Must watch Animated movies

You’re never really too old to watch cartoons. Of course, there are the classic Disney and Pixar films, which come with some of the most enduring songs and characters in all of kids’ movies (animated or not). But there are also greats from smaller studios, too.

Animated films have grown ever more artful and affecting, as more and more folks realize that it’s never just been a medium for kids, with studios and indies alike creating stop-motion marvels, hand-drawn standouts, and CGI spectacles.

Here are a few must-watch animated movies that move us, crack us up and remind us of how fun and moving it is to watch cartoons.

Coco

Pixar’s Oscar-winning “Coco” was a long overdue moment for representation at the animated studio as it was the first project to feature Mexican characters in leading roles, and taking Mexican culture and heritage and making it so universal.

The story follows an aspiring young musician named Miguel who gains access to the ‘Land of the Dead’ in an attempt to find his great-grandfather musician and get rid of his family’s ancestral ban on music. Director Lee Unkrich and co-director Adrian Molina create such a vibrant, eye-popping Land of the Dead that to watch “Coco” is to get lost in its transfixing colors and imaginative world building.

Kung Fu Panda trilogy (2008-2016)

All three vibrant films in this series are highly recommended—but part two is the best. A sequel that’s deeper, darker, more artistic and ambitious than its predecessor, Po (Jack Black) and the Furious Five battle evil white peacock Lord Shen (Gary Oldman), who’s attempting to conquer China.

Directed by Jennifer Yuh Nelson, Kung Fu Panda 2 grossed $665 million. It was the highest-grossing film directed by a woman until Frozen two years later; the highest-grossing film directed solely by a woman until 2017’s Wonder Woman.

Your Name

Thanks to a rich narrative—and superb visuals matched with a memorable score—this animé teen rom-com body-swap fantasy became a critical darling, and the fifth highest-grossing movie in Japanese box-office history, and is available dubbed or with subtitles.

This movie describes the strange connection between a girl named Mitsuha, who lives in a rural town, and a boy named Taki, who lives in the city. When the two start dreaming about each other, they have to figure out if what they’re seeing is happening in real life or just their imagination.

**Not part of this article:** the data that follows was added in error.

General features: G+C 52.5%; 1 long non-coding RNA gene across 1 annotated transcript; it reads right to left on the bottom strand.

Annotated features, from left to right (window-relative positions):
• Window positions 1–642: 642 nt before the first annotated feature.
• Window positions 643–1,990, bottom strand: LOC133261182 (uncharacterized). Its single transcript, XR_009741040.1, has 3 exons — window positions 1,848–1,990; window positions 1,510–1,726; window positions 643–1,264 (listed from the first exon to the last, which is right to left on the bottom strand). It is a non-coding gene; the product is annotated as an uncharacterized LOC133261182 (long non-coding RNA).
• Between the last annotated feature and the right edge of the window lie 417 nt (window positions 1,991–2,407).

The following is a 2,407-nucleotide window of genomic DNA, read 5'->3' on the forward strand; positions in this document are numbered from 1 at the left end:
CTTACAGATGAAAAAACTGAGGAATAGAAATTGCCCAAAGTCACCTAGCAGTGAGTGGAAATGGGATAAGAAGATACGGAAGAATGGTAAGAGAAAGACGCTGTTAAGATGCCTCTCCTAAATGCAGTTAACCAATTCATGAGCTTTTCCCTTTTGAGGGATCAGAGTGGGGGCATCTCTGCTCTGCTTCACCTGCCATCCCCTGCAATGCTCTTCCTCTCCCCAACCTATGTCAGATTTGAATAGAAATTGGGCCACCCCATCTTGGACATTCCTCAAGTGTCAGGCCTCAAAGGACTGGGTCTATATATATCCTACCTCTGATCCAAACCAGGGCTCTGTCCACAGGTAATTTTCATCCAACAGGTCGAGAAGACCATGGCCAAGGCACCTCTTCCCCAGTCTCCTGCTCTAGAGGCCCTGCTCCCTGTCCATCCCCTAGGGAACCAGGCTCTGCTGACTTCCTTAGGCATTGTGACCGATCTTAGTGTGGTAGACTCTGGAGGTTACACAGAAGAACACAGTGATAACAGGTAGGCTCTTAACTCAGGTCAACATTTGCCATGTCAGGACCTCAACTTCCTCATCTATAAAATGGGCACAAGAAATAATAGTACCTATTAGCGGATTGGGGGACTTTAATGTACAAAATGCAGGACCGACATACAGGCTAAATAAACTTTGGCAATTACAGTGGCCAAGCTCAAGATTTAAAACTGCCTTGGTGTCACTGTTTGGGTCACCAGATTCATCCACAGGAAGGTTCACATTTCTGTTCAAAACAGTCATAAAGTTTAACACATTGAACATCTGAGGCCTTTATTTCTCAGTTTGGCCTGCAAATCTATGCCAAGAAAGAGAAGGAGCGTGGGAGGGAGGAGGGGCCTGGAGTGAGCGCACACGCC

WALL-E

Pixar showed gravitas to release “WALL-E”, a post-apocalyptic romantic comedy epic about robots that is completely wordless for long stretches. How could a general audience in the twenty-first century relate and empathize with a robot who barely says a word?!

Well, big-eyed, kind-hearted, sensitive and romantic WALL-E is one of Pixar’s greatest wonders, and his perilous journey through outer space for the woman (female-sounding robot) he loves, is nothing short of riveting. WALL-E is a genuinely provocative work of science fiction to boot.

Up!

The second animated film in history nominated for an Academy Award for Best Picture after ‘Beauty and the Beast’, “Up!” is Pixar at the peak of their powers, and their commitment to creating intelligent cinematic events that appeal to audiences young and old.

The story of an unlikely friendship between a little boy and a lonely old man (with a house towed by thousands of balloons, talking dogs and a good ol’ zeppelin fight thrown in for good measure) is a bit of magical realism that befits its subject of never being too old for an adventure. Bold, magnificent art and entertainment.

Inside Out

“Inside Out” is a profound and deft exploration of emotional regulation that is somehow both nimbly funny and gut-wrenchingly sad. The Academy Award-nominated screenplay by Pete Docter, Meg LeFauve, and Josh Cooley taps into the intricacies of the human condition like nothing you’ve ever seen.

With its whimsical hook of a premise, about five emotions (Joy, Sadness, Anger, Fear, and Disgust) running a control board in a little girl’s mind, the pitch probably sounded like the digital animation company’s answer to Herman’s Head. But as the child reacts to difficult changes in her life, the movie shifts into a full-blown tearjerker about growing up, and the bittersweet feelings that go along with it.

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